Judge questions whether sex abuse was 'invited,' orders probation for jailer
Victim, advocate say such comments are why women don't always report sex crimes
Eventually, Epperson was released from jail. She said she tried to get someone to listen to her story for two years, but it wasn't until she was sent back to the jail and an attorney asked what was wrong that someone paid attention.
Federal prosecutors charged Epperson with nine counts of deprivation of rights under color of law and four counts of unauthorized access to a computer in March 2012. He pleaded guilty to the two counts of deprivation in August.
Still, a pre-sentence report apparently only recommended probation. Though the report reflected a plea to simple assault, assistant U.S. attorney Carlos Esqueda argued that Epperson "engaged in conduct amounting to aggravated sexual abuse."
The pre-sentence report also didn't take into account the position of trust that Epperson held.
"As a jail guard the defendant was directly responsible to ensure the safety and care of the inmates," Esqueda wrote. "Furthermore, his status as a jail guard places him with significant power over the victims and he utilized that position to commit and conceal his crimes."
The report also failed to include an increase in sentencing factors for obstruction of justice, which Esqueda said Epperson did by threatening the victims. He told them that if they didn't keep quiet about the abuse, he would take away their privileges.
"Here the defendant used his position of authority or power over the victims to ensure their silence of the abuse," Esqueda wrote, adding that Epperson also initially lied to police and denied any of the inappropriate touching. "The defendant has continually placed blame on the victims or others for his conduct and has never fully admitted the egregiousness of his conduct by claiming he was ill-trained or that he inadvertently touched the breasts or genitalia of the victims."
Esqueda requested at least four years in prison. The maximum sentence Epperson faced was 20 years in prison.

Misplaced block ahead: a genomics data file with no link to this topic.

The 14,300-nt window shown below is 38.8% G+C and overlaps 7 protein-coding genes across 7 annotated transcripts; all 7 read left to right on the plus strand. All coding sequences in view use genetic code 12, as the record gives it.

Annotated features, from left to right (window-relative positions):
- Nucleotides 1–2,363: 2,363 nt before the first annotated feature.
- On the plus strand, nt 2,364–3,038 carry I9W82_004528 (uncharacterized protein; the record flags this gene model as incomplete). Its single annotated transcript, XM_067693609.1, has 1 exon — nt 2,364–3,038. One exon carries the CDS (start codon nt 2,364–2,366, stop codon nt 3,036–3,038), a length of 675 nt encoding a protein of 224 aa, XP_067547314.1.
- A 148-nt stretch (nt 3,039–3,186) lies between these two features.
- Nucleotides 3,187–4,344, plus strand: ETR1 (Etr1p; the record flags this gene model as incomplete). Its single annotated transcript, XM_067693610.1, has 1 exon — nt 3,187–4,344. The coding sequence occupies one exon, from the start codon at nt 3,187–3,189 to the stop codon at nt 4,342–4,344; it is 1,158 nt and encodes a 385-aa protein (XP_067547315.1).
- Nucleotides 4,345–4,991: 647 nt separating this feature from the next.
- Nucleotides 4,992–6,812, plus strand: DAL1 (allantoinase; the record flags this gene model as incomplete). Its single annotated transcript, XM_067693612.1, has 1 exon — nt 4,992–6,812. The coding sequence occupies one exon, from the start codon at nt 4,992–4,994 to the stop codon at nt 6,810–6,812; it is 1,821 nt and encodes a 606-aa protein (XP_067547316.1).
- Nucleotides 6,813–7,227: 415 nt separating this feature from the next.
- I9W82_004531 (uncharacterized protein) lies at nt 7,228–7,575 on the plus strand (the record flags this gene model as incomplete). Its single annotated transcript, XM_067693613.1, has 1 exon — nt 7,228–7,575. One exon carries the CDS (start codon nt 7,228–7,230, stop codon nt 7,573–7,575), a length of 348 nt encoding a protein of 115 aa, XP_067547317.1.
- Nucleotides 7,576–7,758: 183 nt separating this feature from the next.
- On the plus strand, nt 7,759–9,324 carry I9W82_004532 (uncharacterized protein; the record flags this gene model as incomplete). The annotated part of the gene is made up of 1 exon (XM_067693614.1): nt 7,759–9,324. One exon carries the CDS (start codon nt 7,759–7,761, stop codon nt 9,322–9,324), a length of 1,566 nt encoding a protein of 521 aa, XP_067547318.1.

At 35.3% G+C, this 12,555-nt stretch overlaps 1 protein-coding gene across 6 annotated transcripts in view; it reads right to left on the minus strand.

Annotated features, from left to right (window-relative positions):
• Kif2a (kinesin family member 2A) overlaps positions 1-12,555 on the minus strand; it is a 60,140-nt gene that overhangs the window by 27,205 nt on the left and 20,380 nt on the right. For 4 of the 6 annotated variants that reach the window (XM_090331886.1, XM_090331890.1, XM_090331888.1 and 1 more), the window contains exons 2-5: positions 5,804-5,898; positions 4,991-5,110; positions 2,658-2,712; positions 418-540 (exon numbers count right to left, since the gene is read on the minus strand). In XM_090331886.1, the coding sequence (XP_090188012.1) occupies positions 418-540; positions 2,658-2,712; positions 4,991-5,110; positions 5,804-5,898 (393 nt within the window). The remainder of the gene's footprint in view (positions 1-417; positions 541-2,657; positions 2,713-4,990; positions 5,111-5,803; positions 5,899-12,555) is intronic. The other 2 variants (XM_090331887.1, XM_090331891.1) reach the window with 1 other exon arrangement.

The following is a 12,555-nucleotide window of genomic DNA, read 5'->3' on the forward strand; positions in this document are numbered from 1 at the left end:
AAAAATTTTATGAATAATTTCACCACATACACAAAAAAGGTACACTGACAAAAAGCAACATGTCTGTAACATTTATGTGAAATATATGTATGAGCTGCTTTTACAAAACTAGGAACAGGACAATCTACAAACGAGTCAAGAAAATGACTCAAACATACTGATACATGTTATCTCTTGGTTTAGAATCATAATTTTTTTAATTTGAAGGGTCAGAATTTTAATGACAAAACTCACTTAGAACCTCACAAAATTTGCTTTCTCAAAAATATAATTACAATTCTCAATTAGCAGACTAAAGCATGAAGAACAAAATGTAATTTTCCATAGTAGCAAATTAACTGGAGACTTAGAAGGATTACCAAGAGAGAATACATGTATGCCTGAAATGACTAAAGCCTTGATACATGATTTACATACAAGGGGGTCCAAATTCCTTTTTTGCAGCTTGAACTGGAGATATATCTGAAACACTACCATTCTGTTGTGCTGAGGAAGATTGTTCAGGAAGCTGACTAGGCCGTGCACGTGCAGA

"The defendant's sentence should send a message that no matter where you are, who you are, what your circumstances in your life are, the law will protect you," he told the judge.
Sam indicated that he reviewed the case against Scott Womack, a former Box Elder County sheriff's deputy who pleaded guilty to illegally strip-searching women at traffic stops, because he felt that the allegations were similar. The judge noted that in his 50 years of experience in the criminal justice system, he had "never had a case quite like this one," the transcript reads.
"I want to say, you know, this case is a case that I mean it's so involved and so many things he said, she said, she said, he said, she said he did, he said she did, and it just goes back and forth," Sam said.
Esqueda also referenced the Womack case and quoted Sam's own words from the sentencing in that case.
"And the court said, and I quote, 'The violation of a woman's most intimate privacy is conduct that cannot be tolerated by a law enforcement officer who is held in a position of the highest trust,'" Esqueda said. "Sound, compelling words by this court. Our community can learn from those words. But in the Womack case there was no touching. That doesn't excuse his behavior. And this court sentenced him to 24 months in prison for not touching a single woman."
Sam corrected the man and said the sentence was 18 months. Later, he said there is a "great difference" between the two cases.
"We have innocent people on the highways of this country and state traveling back and forth all the time, and when a law officer stops someone, it should be for a legitimate reason, and when that law officer breaches that, it is serious to me ...," Sam said. "In this case, there are so many statements in this record that go back and forth. I need not quote those statements. Those statements speak for themselves. There are serious matters regarding the credibility of the two victims, and the record speaks for itself."
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